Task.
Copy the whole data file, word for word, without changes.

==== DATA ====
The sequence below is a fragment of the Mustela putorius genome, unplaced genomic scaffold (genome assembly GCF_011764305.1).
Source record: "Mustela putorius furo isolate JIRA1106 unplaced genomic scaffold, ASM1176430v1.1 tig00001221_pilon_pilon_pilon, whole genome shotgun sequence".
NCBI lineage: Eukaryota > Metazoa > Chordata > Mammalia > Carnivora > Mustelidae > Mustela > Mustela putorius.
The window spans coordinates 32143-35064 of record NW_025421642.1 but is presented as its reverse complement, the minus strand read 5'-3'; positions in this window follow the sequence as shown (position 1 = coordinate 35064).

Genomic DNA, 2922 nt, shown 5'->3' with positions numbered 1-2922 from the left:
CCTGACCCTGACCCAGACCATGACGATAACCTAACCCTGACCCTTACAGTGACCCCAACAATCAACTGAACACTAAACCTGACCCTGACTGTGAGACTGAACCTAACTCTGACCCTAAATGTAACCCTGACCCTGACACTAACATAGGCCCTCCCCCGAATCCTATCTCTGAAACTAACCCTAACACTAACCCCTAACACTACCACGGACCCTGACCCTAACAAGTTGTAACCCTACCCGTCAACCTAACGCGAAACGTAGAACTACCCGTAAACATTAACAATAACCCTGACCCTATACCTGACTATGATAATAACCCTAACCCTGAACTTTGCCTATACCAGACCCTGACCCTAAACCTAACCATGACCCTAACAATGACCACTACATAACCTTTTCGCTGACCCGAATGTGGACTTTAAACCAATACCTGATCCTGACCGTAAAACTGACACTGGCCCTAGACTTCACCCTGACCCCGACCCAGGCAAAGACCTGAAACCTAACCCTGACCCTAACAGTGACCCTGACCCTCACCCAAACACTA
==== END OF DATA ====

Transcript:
The sequence below is a fragment of the Mustela putorius genome, unplaced genomic scaffold (genome assembly GCF_011764305.1).
Source record: "Mustela putorius furo isolate JIRA1106 unplaced genomic scaffold, ASM1176430v1.1 tig00001221_pilon_pilon_pilon, whole genome shotgun sequence".
NCBI lineage: Eukaryota > Metazoa > Chordata > Mammalia > Carnivora > Mustelidae > Mustela > Mustela putorius.
The window spans coordinates 32143-35064 of record NW_025421642.1 but is presented as its reverse complement, the minus strand read 5'-3'; positions in this window follow the sequence as shown (position 1 = coordinate 35064).

Genomic DNA, 2922 nt, shown 5'->3' with positions numbered 1-2922 from the left:
CCTGACCCTGACCCAGACCATGACGATAACCTAACCCTGACCCTTACAGTGACCCCAACAATCAACTGAACACTAAACCTGACCCTGACTGTGAGACTGAACCTAACTCTGACCCTAAATGTAACCCTGACCCTGACACTAACATAGGCCCTCCCCCGAATCCTATCTCTGAAACTAACCCTAACACTAACCCCTAACACTACCACGGACCCTGACCCTAACAAGTTGTAACCCTACCCGTCAACCTAACGCGAAACGTAGAACTACCCGTAAACATTAACAATAACCCTGACCCTATACCTGACTATGATAATAACCCTAACCCTGAACTTTGCCTATACCAGACCCTGACCCTAAACCTAACCATGACCCTAACAATGACCACTACATAACCTTTTCGCTGACCCGAATGTGGACTTTAAACCAATACCTGATCCTGACCGTAAAACTGACACTGGCCCTAGACTTCACCCTGACCCCGACCCAGGCAAAGACCTGAAACCTAACCCTGACCCTAACAGTGACCCTGACCCTCACCCAAACACTA